, Volume 184, Issue 1, pp 115–126 | Cite as

Nosy neighbours: large broods attract more visitors. A field experiment in the pied flycatcher, Ficedula hypoleuca

  • Wiebke Schuett
  • Pauliina E. Järvistö
  • Sara Calhim
  • William Velmala
  • Toni Laaksonen
Behavioral ecology–original research


Life is uncertain. To reduce uncertainty and make adaptive decisions, individuals need to collect information. Individuals often visit the breeding sites of their conspecifics (i.e., “prospect”), likely to assess conspecifics’ reproductive success and to use such information to identify high-quality spots for future breeding. We investigated whether visitation rate by prospectors and success of visited sites are causally linked. We manipulated the reproductive success (enlarged, reduced, and control broods) in a nest-box population of migratory pied flycatchers, Ficedula hypoleuca, in Finland. We measured the visitation rates of prospectors at 87 nest-boxes continuously from manipulation (day 3 after hatching) to fledging. 302 adult pied flycatchers prospected 9194 times on these manipulated nests (at least 78% of detected prospectors were successful breeders). While the number of visitors and visits was not influenced by the relative change in brood size we induced, the resulting absolute brood size predicted the prospecting behaviour: the larger the brood size after manipulation, the more visitors and visits a nest had. The parental provisioning rate at a nest and brood size pre-manipulation did not predict the number of visitors or visits post-manipulation. More visitors, however, inspected early than late nests and broods in good condition. Our study suggests that individuals collect social information when visiting conspecific nests during breeding and provides evidence that large broods attract more visitors than small broods. We discuss the results in light of individual decision-making by animals in their natural environments.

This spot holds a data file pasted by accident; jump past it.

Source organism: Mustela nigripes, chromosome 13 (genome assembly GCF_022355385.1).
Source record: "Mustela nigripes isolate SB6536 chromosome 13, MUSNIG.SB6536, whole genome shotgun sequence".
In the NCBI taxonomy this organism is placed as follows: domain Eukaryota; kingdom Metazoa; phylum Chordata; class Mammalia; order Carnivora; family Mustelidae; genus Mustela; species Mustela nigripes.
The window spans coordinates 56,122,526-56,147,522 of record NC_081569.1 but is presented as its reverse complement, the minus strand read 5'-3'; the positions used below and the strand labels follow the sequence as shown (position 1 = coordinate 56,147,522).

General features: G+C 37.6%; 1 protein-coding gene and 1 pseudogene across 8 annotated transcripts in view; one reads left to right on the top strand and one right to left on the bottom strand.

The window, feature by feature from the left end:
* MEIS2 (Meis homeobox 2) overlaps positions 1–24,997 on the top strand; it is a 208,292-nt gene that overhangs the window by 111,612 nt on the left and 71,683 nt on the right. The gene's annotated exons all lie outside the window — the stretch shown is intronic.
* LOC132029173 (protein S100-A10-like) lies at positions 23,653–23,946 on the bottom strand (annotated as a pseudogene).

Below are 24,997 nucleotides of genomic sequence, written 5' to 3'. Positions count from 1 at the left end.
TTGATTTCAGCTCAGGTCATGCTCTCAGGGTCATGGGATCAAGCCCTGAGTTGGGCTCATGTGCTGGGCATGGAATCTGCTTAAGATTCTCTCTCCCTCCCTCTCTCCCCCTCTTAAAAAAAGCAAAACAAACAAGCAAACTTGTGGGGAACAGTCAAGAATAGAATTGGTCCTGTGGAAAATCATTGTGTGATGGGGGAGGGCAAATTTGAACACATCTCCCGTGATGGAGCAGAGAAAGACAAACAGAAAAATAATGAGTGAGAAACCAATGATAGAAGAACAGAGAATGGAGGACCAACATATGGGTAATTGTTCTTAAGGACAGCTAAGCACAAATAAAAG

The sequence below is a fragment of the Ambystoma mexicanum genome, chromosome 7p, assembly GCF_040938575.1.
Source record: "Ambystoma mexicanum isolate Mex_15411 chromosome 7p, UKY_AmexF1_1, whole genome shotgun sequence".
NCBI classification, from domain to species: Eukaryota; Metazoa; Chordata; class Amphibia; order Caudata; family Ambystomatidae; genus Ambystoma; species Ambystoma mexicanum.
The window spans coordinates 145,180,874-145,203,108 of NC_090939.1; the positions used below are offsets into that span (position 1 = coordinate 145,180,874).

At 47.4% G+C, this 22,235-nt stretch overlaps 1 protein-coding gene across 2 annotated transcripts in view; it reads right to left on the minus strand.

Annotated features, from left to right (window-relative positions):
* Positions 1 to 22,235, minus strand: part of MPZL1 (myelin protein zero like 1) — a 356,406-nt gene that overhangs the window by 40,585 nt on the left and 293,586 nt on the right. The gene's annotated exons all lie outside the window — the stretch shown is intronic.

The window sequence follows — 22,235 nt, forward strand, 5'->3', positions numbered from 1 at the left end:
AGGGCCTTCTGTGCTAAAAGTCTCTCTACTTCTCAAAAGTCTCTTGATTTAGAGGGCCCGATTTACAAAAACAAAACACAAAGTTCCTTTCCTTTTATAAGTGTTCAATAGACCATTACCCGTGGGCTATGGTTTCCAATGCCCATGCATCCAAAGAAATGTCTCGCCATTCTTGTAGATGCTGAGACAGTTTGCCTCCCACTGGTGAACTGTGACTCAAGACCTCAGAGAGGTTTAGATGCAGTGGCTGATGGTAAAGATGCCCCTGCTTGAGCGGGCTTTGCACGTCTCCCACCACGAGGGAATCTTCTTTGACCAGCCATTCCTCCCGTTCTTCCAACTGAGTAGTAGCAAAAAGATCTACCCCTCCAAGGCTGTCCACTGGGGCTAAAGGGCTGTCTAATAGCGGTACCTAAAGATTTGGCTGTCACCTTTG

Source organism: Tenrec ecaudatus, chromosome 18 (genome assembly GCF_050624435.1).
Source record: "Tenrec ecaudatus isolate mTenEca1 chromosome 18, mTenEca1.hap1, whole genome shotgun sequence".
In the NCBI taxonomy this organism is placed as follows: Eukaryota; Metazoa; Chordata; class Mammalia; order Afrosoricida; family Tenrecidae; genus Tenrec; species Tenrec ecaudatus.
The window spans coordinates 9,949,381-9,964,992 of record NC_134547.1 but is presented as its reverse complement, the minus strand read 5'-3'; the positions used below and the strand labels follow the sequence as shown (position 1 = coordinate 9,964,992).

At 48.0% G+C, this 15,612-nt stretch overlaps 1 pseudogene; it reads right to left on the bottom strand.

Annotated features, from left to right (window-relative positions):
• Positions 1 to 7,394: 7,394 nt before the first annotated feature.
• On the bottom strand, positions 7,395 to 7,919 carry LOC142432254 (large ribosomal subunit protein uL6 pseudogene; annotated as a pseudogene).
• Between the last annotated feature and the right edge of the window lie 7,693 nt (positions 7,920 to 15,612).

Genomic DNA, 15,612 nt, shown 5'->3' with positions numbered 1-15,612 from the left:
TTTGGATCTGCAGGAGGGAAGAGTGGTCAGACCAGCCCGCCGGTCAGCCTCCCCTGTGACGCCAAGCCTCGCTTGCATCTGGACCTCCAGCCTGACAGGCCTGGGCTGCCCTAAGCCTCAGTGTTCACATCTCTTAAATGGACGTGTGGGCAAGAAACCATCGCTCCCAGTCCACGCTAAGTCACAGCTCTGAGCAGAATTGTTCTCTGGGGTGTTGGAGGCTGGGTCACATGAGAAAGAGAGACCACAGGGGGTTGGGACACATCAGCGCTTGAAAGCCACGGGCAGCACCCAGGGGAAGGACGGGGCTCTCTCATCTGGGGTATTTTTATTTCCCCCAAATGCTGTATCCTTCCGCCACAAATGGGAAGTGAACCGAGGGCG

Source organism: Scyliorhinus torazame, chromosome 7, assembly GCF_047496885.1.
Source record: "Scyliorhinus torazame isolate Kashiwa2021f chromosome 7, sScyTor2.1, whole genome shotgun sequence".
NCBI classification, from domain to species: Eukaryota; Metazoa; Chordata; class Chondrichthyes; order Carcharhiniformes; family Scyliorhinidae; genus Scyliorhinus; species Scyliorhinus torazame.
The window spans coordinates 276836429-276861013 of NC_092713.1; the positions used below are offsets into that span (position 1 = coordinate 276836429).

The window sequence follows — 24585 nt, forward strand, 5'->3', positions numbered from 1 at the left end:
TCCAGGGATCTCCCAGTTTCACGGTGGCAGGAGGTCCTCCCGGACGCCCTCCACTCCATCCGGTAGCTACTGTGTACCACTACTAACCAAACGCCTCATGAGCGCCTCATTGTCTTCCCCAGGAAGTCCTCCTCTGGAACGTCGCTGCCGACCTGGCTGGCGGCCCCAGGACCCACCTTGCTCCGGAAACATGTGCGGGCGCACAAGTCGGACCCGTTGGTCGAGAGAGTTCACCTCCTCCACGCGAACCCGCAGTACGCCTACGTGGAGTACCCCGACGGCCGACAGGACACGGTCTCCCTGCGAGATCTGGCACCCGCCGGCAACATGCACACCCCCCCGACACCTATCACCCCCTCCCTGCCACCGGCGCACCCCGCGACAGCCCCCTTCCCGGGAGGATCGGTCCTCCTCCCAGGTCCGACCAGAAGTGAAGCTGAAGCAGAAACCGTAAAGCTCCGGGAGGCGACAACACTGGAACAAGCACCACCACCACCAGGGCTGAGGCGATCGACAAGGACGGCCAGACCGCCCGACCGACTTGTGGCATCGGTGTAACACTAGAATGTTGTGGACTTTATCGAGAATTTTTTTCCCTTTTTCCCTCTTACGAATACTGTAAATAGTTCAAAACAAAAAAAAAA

Brood size Information use Prospecting RFID Social information 



We thank Matias Ukkola, Kirsi Ukkola, and Jenna Ruohonen for assistance in the field. The project was funded by the Academy of Finland (grants to TL). We are grateful to Hannu Pöysä, Blandine Doligez, and an anonymous reviewer for their constructive comments.

Author contribution statement

All authors designed the experiment and conducted fieldwork. WS processed the data. WS, SC performed statistics. WS wrote the manuscript; other authors provided editorial advice.

Compliance with ethical standards

Ethical approval

All applicable national guidelines for the care and use of animals were followed. The procedures had been approved by the Animal Experiment Board of Finland (animal experiment committee of Southern Finland, ID: VARELY/338/07.01/2012).

Data accessibility

Raw data are provided in the Electronic Supplementary Material (Online Resource 5, Table S4).

Conflict of interest

The authors declare that they have no conflict of interest.

Supplementary material

442_2017_3849_MOESM1_ESM.docx (181 kb)
Supplementary material 1 (DOCX 180 kb)


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Copyright information

© Springer-Verlag Berlin Heidelberg 2017

Authors and Affiliations

  1. 1.Zoological Institute, Biocenter GrindelUniversity of HamburgHamburgGermany
  2. 2.Section of Ecology, Department of BiologyUniversity of TurkuTurkuFinland
  3. 3.Department of Biological and Environmental ScienceUniversity of JyväskyläJyväskyläFinland

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